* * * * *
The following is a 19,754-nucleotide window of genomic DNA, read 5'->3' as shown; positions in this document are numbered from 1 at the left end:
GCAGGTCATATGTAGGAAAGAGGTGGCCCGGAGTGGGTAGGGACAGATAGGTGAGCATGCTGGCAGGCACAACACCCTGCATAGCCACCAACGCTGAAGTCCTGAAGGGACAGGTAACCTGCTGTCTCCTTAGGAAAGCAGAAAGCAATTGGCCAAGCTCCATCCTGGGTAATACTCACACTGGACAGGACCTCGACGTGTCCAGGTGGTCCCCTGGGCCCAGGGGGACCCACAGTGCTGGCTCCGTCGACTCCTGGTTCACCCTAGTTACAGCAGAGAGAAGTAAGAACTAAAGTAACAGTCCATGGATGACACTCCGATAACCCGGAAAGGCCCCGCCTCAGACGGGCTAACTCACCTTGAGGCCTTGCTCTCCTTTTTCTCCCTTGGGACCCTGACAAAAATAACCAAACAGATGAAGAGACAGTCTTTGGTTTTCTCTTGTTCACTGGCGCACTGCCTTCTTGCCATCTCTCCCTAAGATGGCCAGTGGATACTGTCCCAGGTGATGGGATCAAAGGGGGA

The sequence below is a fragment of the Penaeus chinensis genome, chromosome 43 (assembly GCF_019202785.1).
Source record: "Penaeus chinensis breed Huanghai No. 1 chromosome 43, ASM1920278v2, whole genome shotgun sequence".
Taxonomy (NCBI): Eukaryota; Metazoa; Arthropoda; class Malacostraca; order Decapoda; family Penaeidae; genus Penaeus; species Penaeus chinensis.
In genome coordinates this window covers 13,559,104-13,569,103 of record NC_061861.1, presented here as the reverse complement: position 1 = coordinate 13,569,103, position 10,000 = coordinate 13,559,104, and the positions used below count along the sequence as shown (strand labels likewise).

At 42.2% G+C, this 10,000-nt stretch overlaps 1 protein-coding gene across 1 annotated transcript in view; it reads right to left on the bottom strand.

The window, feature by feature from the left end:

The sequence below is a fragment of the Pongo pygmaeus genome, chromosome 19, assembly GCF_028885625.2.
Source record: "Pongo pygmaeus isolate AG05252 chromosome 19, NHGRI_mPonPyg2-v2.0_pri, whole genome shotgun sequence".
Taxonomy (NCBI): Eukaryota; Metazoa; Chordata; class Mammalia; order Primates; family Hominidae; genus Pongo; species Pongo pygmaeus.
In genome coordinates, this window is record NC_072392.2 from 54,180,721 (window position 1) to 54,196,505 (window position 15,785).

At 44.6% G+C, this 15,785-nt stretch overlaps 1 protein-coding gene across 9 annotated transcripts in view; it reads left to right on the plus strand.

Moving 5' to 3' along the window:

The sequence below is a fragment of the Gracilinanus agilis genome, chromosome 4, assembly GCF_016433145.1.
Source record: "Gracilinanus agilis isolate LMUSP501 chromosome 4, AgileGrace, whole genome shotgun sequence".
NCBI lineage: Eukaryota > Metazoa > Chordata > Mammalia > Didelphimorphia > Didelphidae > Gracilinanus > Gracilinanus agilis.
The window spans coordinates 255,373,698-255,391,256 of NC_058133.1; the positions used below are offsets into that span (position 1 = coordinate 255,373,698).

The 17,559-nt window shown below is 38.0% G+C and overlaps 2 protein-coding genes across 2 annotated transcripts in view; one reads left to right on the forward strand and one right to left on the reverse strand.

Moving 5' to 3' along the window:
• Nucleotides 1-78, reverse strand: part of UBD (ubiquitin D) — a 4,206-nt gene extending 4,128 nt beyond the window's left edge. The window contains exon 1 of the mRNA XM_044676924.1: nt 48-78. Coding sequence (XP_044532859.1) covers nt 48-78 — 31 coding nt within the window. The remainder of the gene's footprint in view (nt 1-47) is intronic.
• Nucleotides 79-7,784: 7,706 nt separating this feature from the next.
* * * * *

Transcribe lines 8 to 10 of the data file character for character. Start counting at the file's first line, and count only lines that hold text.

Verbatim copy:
The window, feature by feature from the left end:

The sequence below is a fragment of the Pongo pygmaeus genome, chromosome 19, assembly GCF_028885625.2.
Source record: "Pongo pygmaeus isolate AG05252 chromosome 19, NHGRI_mPonPyg2-v2.0_pri, whole genome shotgun sequence".